final until disposition of timely filed motion for rehearing.
from the Circuit Court for the Fifteenth Judicial Circuit,
Palm Beach County; Jeffrey Dana Gillen, Judge; L.T. Case No.
A. Gart of Carol A. Gart P.A., Boca Raton, for appellant.
M. Gaché and Scott A. Simon of Shapiro, Fishman &
Gaché, LLP, Boca Raton, for appellees.
the word "sale" mean any sale? The appellees insist
it does not, at least not when the parties did not
contemplate a specific form of a sale when they signed the
contract. However, because this contract is clear and
unambiguous, and not susceptible to multiple meanings, we
conclude it must be applied as written and reverse the
circuit court's judgment.
contract at issue stated that payment would be due if any of
three triggering events occurred, the first event being the
"sale of the property" located at a specific street
address. The appellant argued that this payment obligation
was triggered when the property was sold at a foreclosure
sale. The circuit court disagreed and concluded that the word
"sale" as used in the contract contained a latent
ambiguity, requiring the court to consider parol evidence to
determine whether the parties intended that an involuntary
sale, such as a foreclosure sale, would trigger the payment
appellees argue that "[t]his is a classic case of latent
ambiguity in a contract." In support, they rely
extensively on cases such as Taylor v. Taylor, 183
So.3d 1121, 1122 (Fla. 5th DCA 2015), Florida Power &
Light Co. v. Hayes, 122 So.3d 408, 411 (Fla. 4th DCA
2013), and Riera v. Riera, 86 So.3d 1163, 1166 (Fla.
3d DCA 2012). Indeed, these cases do state that a latent
ambiguity can arise from clear and intelligible language when
"some extrinsic fact or extraneous evidence creates a
need for interpretation or a choice between two or more
possible meanings." Riera, 86 So.3d at 1166.
But that is not what we have here.
Riera, the contract stated that "the parties
shall equally pay for the costs of the minor child's
tuition, books, supplies and any and all other related
expenses," and the parties disputed whether room and
board fit within the phrase "related expenses."
Id. at 1166-67. The Third District concluded that
the language was intelligible on its face but room and board
are material expenses one would expect to be included if the
parties intended to split those costs equally. Id.
Thus, the court held, it "becomes paramount to determine
whether 'any and all other related expenses' refers
to expenses related to tuition, books, and supplies, or
whether it refers to all related expenses associated with
attending college." Id. The court then
concluded that a latent ambiguity exists when "a
contract fails to specify the rights or duties of the parties
under certain conditions or in certain situations."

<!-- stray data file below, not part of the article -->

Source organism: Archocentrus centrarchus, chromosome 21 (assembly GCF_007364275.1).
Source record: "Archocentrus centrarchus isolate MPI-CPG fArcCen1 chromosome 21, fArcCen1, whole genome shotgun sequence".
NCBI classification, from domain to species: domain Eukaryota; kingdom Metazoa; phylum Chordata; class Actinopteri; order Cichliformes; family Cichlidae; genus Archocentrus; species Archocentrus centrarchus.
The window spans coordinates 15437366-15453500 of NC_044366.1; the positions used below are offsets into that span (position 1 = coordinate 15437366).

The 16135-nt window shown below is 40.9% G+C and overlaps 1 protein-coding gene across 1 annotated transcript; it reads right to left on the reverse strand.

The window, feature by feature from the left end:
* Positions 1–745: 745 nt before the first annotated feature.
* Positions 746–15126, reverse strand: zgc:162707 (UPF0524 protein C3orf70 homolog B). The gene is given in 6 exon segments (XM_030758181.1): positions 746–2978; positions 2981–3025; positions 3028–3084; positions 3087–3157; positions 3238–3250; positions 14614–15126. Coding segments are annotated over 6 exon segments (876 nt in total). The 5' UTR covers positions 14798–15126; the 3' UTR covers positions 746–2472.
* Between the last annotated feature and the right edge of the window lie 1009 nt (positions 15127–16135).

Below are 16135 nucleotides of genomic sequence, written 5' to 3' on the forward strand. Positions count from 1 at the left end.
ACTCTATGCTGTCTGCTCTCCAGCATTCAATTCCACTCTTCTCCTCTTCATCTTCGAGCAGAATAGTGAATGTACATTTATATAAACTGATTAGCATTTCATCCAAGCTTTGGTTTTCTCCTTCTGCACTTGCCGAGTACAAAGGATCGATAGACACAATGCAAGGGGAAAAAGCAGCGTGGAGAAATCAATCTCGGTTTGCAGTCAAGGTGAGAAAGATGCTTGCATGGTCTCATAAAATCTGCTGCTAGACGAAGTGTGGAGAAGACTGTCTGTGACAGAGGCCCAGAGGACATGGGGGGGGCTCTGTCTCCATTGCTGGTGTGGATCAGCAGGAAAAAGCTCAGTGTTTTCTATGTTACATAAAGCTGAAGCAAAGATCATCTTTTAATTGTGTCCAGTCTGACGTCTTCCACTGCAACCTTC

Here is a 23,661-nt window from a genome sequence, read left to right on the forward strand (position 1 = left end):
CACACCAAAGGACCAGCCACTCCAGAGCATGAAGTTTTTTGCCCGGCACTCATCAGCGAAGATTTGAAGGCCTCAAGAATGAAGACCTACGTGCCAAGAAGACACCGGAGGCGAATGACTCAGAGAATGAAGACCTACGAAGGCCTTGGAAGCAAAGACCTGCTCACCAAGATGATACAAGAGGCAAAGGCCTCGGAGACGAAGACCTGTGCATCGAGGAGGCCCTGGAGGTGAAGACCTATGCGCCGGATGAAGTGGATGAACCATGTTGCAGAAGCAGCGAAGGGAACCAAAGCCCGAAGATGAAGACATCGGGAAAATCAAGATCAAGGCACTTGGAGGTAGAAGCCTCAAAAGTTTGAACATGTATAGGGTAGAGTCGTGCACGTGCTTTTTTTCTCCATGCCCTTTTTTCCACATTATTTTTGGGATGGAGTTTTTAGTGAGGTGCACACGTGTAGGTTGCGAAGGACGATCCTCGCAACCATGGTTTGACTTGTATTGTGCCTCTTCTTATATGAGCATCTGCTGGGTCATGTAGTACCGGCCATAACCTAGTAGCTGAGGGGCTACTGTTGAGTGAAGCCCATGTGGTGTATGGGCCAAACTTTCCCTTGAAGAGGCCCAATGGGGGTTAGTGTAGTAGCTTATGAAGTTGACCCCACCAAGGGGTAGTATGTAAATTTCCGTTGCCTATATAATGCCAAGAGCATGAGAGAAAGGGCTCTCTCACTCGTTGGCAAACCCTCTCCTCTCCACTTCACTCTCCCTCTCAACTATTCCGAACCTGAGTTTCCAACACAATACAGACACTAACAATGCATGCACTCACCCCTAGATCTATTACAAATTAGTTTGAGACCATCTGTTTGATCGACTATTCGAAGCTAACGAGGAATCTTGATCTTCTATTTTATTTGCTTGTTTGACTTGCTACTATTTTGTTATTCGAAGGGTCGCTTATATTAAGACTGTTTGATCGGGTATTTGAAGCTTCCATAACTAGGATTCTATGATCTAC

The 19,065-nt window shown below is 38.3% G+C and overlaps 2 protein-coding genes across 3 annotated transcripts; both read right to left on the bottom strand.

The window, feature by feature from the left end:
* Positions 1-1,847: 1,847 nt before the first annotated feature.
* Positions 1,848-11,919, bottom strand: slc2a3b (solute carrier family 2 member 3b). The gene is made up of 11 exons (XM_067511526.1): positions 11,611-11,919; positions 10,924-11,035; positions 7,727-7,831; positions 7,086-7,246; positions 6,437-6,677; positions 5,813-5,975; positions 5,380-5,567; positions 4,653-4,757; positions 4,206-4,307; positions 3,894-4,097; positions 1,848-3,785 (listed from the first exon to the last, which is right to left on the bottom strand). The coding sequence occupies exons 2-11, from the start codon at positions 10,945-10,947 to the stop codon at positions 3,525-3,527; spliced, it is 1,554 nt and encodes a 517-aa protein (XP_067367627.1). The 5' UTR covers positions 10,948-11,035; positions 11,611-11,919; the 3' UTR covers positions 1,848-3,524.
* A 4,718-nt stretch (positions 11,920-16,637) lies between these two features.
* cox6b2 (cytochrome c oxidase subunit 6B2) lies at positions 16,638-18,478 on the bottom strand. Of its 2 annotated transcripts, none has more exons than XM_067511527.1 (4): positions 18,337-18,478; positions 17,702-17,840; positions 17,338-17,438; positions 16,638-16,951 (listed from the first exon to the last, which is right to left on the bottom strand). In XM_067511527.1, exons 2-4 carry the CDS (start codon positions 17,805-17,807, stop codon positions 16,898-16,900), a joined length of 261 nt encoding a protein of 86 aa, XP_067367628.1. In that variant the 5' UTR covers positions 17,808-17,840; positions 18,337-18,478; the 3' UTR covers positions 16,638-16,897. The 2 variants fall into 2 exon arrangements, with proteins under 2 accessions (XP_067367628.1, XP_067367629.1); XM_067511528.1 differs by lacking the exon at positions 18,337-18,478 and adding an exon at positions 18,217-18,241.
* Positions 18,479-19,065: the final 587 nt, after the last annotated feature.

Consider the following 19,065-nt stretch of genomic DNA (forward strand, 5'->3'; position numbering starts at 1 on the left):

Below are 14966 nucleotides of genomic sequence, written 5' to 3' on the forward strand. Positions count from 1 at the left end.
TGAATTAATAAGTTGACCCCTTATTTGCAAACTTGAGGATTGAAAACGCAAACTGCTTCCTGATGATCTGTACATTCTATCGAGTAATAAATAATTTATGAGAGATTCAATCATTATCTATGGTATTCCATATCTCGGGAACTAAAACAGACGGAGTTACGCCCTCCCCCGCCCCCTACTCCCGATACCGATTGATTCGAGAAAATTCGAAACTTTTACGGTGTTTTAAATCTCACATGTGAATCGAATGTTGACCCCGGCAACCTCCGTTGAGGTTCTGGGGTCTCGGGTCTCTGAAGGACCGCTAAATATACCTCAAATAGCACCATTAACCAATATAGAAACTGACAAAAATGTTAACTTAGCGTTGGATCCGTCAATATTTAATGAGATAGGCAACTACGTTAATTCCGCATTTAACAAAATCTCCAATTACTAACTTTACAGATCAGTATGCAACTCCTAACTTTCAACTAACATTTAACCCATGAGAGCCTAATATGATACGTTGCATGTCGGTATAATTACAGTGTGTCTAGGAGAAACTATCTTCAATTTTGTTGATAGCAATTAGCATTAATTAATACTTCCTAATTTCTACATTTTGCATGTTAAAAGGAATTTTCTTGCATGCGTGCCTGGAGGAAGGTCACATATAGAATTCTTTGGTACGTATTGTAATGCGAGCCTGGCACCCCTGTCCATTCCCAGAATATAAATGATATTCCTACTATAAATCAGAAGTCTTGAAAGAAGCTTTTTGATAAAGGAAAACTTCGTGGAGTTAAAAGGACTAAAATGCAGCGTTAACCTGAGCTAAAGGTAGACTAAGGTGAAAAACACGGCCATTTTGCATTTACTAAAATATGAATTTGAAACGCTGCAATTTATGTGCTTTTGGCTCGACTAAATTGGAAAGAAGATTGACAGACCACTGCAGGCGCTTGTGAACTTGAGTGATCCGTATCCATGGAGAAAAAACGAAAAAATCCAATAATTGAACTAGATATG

in Taylor the parties prepared a contract providing
that a Qualified Domestic Relations Order ("QDRO")
would serve as the method for enforcing distribution of the
husband's pension plan. 183 So.3d at 1122. The City of
Orlando Police Department rejected the QDRO and the Fifth
District concluded that rejection qualified "as an
extrinsic fact or extraneous circumstance which altered the
parties' understanding of the means of payment and their
respective duties." Id. at 1123.
in Hayes, this Court held that the contractual
language "lying within the lake" could be applied
in two equally plausible ways. 122 So.3d at 411. We concluded
that the "contract language here is 'susceptible to
two different interpretations, each one of which is
reasonably inferred from the terms of the contract . .
.'" and reversed the court's summary judgment
order. Id. (quoting Miller v. Kase, 789
So.2d 1095, 1097-98 (Fla. 4th DCA 2001)).
facts in the cases upon which the appellees rely are not
comparable to those here. Here, there is no extrinsic fact or
extraneous circumstance that changed the parties'
understanding of the contract. Nor is the contractual
language susceptible to two interpretations. Thus, we
"look to the dictionary for the plain and ordinary
meaning" of the word "sale." See Beans v.
Chohonis, 740 So.2d 65, 67 (Fla. 3d DCA 1999).
Law Dictionary defines "sale" as "[t]he
transfer of property or title for a price."
Sale, Black's Law Dictionary (10th ed.
2014). For "foreclosure sale," Black's Law
Dictionary states "see sale," and then defines the
term within the definition of "sale" as "[t]he
sale of mortgaged property, authorized by a court decree or a
power-of-sale clause, to satisfy a debt."
Foreclosure Sale, Black's Law
Dictionary (10th ed. 2014). Similarly, we have held that
"[i]t would therefore seem that both the common and
legal meanings of the word, 'sale,' indicate a
transfer of title. . ." Martyn v. First Fed. Sav.
& Loan Ass'n of W. Palm Beach, 257 So.2d 576,
579 (Fla. 4th DCA 1971). This includes any transfer of title;
foreclosure sales included.
accept the appellees' position would require us to
rewrite the contract to state "sale of the property,
unless it is a foreclosure sale" or "voluntary sale
of the property." If that is what the appellees
intended, they should have ...